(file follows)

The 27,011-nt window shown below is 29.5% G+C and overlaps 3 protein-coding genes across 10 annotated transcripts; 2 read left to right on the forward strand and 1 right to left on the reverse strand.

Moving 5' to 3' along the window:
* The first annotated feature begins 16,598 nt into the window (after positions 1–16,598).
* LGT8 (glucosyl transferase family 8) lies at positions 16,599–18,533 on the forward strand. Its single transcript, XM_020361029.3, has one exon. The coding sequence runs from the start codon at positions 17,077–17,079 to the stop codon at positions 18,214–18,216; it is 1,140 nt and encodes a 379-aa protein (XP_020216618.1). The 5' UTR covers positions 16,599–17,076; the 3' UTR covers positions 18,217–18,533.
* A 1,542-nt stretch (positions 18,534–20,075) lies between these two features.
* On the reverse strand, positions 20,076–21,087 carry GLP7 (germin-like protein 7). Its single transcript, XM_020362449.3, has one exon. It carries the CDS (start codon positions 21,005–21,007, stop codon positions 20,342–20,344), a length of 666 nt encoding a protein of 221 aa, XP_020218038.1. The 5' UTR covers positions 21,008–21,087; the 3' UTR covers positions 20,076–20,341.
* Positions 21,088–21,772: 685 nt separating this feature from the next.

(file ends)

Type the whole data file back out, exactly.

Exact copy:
The 27,011-nt window shown below is 29.5% G+C and overlaps 3 protein-coding genes across 10 annotated transcripts; 2 read left to right on the forward strand and 1 right to left on the reverse strand.

Moving 5' to 3' along the window:
* The first annotated feature begins 16,598 nt into the window (after positions 1–16,598).
* LGT8 (glucosyl transferase family 8) lies at positions 16,599–18,533 on the forward strand. Its single transcript, XM_020361029.3, has one exon. The coding sequence runs from the start codon at positions 17,077–17,079 to the stop codon at positions 18,214–18,216; it is 1,140 nt and encodes a 379-aa protein (XP_020216618.1). The 5' UTR covers positions 16,599–17,076; the 3' UTR covers positions 18,217–18,533.
* A 1,542-nt stretch (positions 18,534–20,075) lies between these two features.
* On the reverse strand, positions 20,076–21,087 carry GLP7 (germin-like protein 7). Its single transcript, XM_020362449.3, has one exon. It carries the CDS (start codon positions 21,005–21,007, stop codon positions 20,342–20,344), a length of 666 nt encoding a protein of 221 aa, XP_020218038.1. The 5' UTR covers positions 21,008–21,087; the 3' UTR covers positions 20,076–20,341.
* Positions 21,088–21,772: 685 nt separating this feature from the next.